Not all stars twinkle in the sky. Some glisten on the shore or wink up at us from the grass beneath our feet. Their shape is often best appreciated from above. However, I drew the Queen Anne’s Lace flower, shown at top, from the perspective of an ant that might be looking up towards the sky from a position on the stem.
These star polygons are given different names depending on how many points they have. For example, a pentagram has five points while an octagram has eight.
Many of these star shapes hold spiritual significance. Pentagrams are considered magical and often used in occult practices. The Star of David and the Seal of Solomon are both hexagrams, star polygons with six points.
On land, the variety of star shaped flowers is endless. In the water, echinoderms are marine animals that reveal radial symmetry in some part of their design at the adult stage. Sea urchins, sand dollars and starfish are echinoderms that often wash up on Nova Scotia’s shores.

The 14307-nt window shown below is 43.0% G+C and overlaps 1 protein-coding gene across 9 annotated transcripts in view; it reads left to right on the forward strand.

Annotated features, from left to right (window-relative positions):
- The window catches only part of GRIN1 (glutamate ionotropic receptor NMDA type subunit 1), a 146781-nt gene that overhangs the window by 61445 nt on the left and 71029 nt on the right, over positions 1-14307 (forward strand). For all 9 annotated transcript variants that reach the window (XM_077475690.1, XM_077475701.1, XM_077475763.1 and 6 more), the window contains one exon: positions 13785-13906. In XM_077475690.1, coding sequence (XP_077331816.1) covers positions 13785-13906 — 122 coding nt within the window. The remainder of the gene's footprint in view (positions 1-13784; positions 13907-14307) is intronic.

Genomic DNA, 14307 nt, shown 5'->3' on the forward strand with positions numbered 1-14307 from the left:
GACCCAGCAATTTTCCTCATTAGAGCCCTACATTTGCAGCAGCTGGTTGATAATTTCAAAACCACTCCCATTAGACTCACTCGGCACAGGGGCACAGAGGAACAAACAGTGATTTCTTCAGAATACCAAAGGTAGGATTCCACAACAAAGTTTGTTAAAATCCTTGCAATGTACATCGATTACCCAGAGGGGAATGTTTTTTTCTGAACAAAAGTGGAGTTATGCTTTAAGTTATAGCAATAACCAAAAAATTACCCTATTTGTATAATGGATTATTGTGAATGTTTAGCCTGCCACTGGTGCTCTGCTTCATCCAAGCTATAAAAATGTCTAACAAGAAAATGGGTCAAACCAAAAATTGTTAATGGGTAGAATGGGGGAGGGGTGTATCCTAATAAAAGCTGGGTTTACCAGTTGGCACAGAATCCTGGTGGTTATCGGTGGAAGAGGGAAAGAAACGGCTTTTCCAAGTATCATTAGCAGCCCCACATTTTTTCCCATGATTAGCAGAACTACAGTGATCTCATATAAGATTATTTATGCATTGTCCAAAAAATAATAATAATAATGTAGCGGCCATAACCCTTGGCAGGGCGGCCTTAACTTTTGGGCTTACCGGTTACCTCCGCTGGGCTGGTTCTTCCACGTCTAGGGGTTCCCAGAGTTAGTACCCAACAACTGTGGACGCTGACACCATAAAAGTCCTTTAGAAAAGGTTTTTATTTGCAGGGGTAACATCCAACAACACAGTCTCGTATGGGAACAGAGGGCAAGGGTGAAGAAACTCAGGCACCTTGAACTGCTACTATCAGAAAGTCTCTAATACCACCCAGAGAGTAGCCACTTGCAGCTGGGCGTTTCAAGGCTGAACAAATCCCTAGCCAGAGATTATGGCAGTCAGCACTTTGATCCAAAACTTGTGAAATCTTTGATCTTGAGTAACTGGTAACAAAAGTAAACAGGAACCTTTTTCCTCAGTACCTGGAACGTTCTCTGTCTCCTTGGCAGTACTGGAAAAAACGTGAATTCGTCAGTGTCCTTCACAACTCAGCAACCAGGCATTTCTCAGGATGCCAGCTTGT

Sometimes, the star structure of the polygon is not as obvious, as is the case with the hexagonal chambers of bees. Like other shapes in nature, such as the circle, the branch, the spiral and the meander, these tiny hexagons form exquisite patterns and are the building blocks for larger things, in this case, the honeycomb.
Over the past five Saturdays, I’ve examined five different shapes found frequently in nature as a lead-in to a Summer Scavenger Hunt. Next Saturday on June 20th, Midsummer’s Eve, I’ll provide final details of the hunt. Wherever you make your home on the planet, whether you live in the city or in the country, I hope you’ll consider taking part.